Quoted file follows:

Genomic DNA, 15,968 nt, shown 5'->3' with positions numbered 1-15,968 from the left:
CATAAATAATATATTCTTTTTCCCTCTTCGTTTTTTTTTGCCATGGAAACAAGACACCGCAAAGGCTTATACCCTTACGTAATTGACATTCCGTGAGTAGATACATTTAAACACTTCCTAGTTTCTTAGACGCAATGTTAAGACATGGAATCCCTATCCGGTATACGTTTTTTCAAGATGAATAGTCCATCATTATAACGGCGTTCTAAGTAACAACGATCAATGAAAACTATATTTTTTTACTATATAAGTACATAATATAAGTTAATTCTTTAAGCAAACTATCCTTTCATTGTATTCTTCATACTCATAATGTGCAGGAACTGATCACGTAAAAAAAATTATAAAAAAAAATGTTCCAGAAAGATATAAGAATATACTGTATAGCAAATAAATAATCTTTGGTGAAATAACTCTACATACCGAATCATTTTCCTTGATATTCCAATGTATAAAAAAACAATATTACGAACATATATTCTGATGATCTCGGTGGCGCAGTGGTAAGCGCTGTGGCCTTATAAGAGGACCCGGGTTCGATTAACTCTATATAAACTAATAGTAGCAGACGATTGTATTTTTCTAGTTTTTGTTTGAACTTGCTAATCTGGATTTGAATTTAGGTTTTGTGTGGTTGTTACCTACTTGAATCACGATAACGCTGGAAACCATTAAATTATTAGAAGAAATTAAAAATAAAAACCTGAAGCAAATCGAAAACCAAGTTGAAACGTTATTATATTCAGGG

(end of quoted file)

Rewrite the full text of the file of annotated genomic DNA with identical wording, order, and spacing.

Genomic DNA, 15,968 nt, shown 5'->3' with positions numbered 1-15,968 from the left:
CATAAATAATATATTCTTTTTCCCTCTTCGTTTTTTTTTGCCATGGAAACAAGACACCGCAAAGGCTTATACCCTTACGTAATTGACATTCCGTGAGTAGATACATTTAAACACTTCCTAGTTTCTTAGACGCAATGTTAAGACATGGAATCCCTATCCGGTATACGTTTTTTCAAGATGAATAGTCCATCATTATAACGGCGTTCTAAGTAACAACGATCAATGAAAACTATATTTTTTTACTATATAAGTACATAATATAAGTTAATTCTTTAAGCAAACTATCCTTTCATTGTATTCTTCATACTCATAATGTGCAGGAACTGATCACGTAAAAAAAATTATAAAAAAAAATGTTCCAGAAAGATATAAGAATATACTGTATAGCAAATAAATAATCTTTGGTGAAATAACTCTACATACCGAATCATTTTCCTTGATATTCCAATGTATAAAAAAACAATATTACGAACATATATTCTGATGATCTCGGTGGCGCAGTGGTAAGCGCTGTGGCCTTATAAGAGGACCCGGGTTCGATTAACTCTATATAAACTAATAGTAGCAGACGATTGTATTTTTCTAGTTTTTGTTTGAACTTGCTAATCTGGATTTGAATTTAGGTTTTGTGTGGTTGTTACCTACTTGAATCACGATAACGCTGGAAACCATTAAATTATTAGAAGAAATTAAAAATAAAAACCTGAAGCAAATCGAAAACCAAGTTGAAACGTTATTATATTCAGGG